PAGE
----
If this modifier is set, letters in the pattern match both upper and lower case letters.
    By default, PCRE treats the subject string as consisting of a single “line” of characters (even if it actually contains several newlines). The “start of line” metacharacter (^) matches only at the start of the string, while the “end of line” metacharacter ($) matches only at the end of the string, or before a terminating newline (unless D modifier is set). This is the same as Perl. When this modifier is set, the “start of line” and “end of line” constructs match immediately following or immediately before any newline in the subject string, respectively, as well as at the very start and end. This is equivalent to Perl’s /m modifier. If there are no “\n” characters in a subject string, or no occurrences of ^ or $ in a pattern, setting this modifier has no effect.
    If this modifier is set, a dot metacharacter in the pattern matches all characters, including newlines. Without it, newlines are excluded. This modifier is equivalent to Perl’s /s modifier. A negative class such as [^a] always matches a newline character, independent of the setting of this modifier.
    If this modifier is set, whitespace data characters in the pattern are totally ignored except when escaped or inside a character class, and characters between an unescaped # outside a character class and the next newline character, inclusive, are also ignored. This is equivalent to Perl’s /x modifier, and makes it possible to include commentary inside complicated patterns. Note, however, that this applies only to data characters. Whitespace characters may never appear within special character sequences in a pattern, for example within the sequence (?( which introduces a conditional subpattern.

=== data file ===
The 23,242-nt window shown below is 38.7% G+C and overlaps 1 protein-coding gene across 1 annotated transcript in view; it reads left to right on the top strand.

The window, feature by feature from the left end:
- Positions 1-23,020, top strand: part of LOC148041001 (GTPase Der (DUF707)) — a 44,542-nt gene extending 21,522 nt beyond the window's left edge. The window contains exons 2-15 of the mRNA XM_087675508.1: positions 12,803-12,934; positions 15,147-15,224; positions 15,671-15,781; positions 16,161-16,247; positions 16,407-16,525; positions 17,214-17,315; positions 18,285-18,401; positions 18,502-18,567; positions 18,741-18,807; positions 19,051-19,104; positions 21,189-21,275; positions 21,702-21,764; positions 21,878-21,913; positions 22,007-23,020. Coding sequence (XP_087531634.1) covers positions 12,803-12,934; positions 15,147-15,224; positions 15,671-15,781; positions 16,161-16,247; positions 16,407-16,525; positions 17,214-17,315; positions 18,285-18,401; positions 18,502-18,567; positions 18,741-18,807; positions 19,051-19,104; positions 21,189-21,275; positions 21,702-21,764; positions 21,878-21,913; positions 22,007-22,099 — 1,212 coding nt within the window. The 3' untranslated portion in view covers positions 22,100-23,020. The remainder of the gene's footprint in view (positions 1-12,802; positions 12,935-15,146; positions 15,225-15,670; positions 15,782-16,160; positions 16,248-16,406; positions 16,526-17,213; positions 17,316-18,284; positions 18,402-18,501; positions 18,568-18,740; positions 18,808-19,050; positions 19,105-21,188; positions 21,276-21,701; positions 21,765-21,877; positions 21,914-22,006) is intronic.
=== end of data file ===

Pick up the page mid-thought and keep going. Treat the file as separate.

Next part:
If this modifier is set, the pattern is forced to be “anchored”, that is, it is constrained to match only at the start of the string which is being searched (the “subject string”). This effect can also be achieved by appropriate constructs in the pattern itself, which is the only way to do it in Perl.
    If this modifier is set, a dollar metacharacter in the pattern matches only at the end of the subject string. Without this modifier, a dollar also matches immediately before the final character if it is a newline (but not before any other newlines). This modifier is ignored if m modifier is set. There is no equivalent to this modifier in Perl.
  • S
    When a pattern is going to be used several times, it is worth spending more time analyzing it in order to speed up the time taken for matching. If this modifier is set, then this extra analysis is performed. At present, studying a pattern is useful only for non-anchored patterns that do not have a single fixed starting character.
    This modifier inverts the “greediness” of the quantifiers so that they are not greedy by default, but become greedy if followed by ?. It is not compatible with Perl. It can also be set by a (?U) modifier setting within the pattern or by a question mark behind a quantifier (e.g. .*?).